The state can try to blow the argument out of the water by saying that S.D. testified for 75 court hearings over eight months, was cross-examined by half of the defendants in issues covering virtually every aspect of the Holyland real estate project, and that such an extraordinary amount of testimony (normally a witness testifies for one day or a few at most) should override the standard argument that each defendant must have a chance at cross-examination.
Judge Rozen would need to stick his neck out to endorse that argument, but it is not impossible.
If that does not work, the state could retreat without throwing its hands up in the air.
It could say it is willing to agree that the judge should weigh S.D.’s testimony as “blemished” since there was no cross-examination for some defendants, but for all of the above reasons, the court should still consider the evidence, even if it gives it somewhat less weight.
The state could add on to this that it has outside evidence to support S.D.’s testimony. All of these arguments, though, are at best a try to mitigate what is a bad situation for the state.
Mainly, there is a stronger likelihood of the state looking for plea bargains to lesser crimes with these defendants.
Then there is Olmert. All of the above arguments will be made by both sides.
The state will try to say that enough cross-examination took place that he should be treated like those defendants who finished their cross-examination.
The defense will note that S.D. was never questioned on the central charges against Olmert, the actual bribery.
Rather, he was questioned mainly on side issues to attack his credibility and overall narrative.
The next most important events for Olmert will likely be the testimony of his brother Yossi Olmert, about how much Ehud Olmert knew and was involved about him receiving money from S.D., as well as potential testimony by Ehud Olmert himself and Zaken.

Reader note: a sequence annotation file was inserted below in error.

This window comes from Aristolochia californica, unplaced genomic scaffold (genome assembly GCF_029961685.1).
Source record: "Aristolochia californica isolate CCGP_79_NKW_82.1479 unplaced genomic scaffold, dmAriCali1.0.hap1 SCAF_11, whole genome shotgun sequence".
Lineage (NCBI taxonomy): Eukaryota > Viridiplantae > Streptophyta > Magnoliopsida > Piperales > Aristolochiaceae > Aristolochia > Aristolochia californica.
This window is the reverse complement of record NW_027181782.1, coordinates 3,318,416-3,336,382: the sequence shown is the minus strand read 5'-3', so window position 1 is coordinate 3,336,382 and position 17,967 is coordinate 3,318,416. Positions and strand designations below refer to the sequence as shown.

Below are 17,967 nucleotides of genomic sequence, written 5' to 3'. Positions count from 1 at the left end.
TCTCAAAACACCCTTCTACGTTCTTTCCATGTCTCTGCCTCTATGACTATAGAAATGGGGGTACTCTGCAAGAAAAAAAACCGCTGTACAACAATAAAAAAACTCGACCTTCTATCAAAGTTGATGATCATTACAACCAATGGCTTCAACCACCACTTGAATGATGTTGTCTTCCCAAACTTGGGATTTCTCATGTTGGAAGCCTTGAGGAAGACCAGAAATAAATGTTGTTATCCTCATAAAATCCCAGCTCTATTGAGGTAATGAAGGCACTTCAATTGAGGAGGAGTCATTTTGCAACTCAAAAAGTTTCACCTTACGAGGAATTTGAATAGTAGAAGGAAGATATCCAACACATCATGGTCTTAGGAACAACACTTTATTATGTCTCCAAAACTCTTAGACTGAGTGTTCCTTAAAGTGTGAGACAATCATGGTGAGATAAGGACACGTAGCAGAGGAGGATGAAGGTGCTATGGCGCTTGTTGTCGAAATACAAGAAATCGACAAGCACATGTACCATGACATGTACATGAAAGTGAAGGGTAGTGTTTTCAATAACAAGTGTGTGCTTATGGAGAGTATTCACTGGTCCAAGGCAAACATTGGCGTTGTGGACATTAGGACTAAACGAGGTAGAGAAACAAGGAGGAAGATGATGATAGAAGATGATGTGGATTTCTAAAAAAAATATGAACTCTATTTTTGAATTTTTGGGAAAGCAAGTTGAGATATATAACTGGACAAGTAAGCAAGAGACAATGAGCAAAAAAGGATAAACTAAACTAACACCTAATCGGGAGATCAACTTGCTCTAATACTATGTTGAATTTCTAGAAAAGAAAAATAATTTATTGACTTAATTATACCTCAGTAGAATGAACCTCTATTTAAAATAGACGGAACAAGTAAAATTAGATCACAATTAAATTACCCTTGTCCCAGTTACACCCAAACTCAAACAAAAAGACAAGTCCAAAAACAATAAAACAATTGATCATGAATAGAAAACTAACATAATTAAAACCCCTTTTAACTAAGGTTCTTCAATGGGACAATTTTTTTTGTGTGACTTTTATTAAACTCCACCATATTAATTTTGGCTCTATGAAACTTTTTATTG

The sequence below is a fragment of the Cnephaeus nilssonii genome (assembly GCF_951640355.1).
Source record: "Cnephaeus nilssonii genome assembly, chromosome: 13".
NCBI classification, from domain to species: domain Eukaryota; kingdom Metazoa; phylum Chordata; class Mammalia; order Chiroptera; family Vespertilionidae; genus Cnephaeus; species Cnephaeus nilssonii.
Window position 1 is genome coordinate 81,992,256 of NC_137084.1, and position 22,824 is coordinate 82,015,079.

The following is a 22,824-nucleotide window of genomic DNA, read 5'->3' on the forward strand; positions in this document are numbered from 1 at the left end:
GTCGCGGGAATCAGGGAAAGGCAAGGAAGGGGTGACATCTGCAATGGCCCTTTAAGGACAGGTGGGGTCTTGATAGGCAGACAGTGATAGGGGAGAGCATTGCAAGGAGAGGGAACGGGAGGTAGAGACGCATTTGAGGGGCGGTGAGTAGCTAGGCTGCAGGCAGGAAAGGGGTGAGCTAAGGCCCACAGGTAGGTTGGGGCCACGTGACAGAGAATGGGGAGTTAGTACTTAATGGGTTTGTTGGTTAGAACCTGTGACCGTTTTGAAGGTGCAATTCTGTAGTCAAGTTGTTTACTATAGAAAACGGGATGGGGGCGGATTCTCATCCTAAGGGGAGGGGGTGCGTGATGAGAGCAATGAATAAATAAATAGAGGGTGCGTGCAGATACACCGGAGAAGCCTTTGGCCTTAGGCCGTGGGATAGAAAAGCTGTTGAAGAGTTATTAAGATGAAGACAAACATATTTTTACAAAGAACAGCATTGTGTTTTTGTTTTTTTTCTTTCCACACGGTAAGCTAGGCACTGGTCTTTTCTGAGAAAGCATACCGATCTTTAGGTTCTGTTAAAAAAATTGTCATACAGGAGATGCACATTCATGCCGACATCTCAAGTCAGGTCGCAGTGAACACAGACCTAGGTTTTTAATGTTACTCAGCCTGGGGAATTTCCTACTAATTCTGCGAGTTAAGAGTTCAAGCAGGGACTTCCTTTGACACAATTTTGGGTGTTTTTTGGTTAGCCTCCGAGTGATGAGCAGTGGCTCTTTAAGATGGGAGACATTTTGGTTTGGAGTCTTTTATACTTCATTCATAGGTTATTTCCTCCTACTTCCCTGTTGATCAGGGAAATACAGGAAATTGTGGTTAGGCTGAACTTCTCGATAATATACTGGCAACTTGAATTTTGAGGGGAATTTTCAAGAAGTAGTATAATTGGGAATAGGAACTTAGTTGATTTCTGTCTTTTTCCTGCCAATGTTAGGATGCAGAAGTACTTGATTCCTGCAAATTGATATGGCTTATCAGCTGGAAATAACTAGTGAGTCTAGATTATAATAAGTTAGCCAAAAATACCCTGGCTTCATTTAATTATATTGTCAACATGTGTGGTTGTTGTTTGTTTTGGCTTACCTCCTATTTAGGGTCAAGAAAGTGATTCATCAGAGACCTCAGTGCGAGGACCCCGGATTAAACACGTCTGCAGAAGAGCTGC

The defense will try to present Yossi Olmert as a separate issue and any items received by Zaken from S.D. as a separate issue.
They will argue that without cross-examining S.D., if his testimony on Ehud Olmert’s involvement in funds going to Yossi Olmert and Zaken is the only evidence, then Ehud Olmert cannot be convicted.
The state may try to say that there can be no explanation or any other interest for S.D. to have given such large amounts of money to both Yossi Olmert and Zaken without Ehud Olmert having been involved, and all of it being connected to the Holyland project in Jerusalem.
Gross said it was important to remember that because of S.D.’s status as a “partner in crime,” the legal rule is that the state always would have needed “siyuah,” or substantial confirming separate evidence from other witnesses like Yossi Olmert, or other documents, to convict Olmert.
In that sense, the state’s position is worse, but not completely torpedoed.
What Judge Rozen will do with these issues is a complex legal puzzle.
But Olmert was in great shape already. The judge had told the members of his legal team last week that they did not really need more time, suggesting they did not need to bloody S.D. (legally) any more than they already had to put Olmert in the driver’s seat.
In the end, the Zakens of the world have gained the most, the Lupolianskis the least and Olmert himself can only have gained, and cannot have lost in a trial that was already going overwhelmingly his way.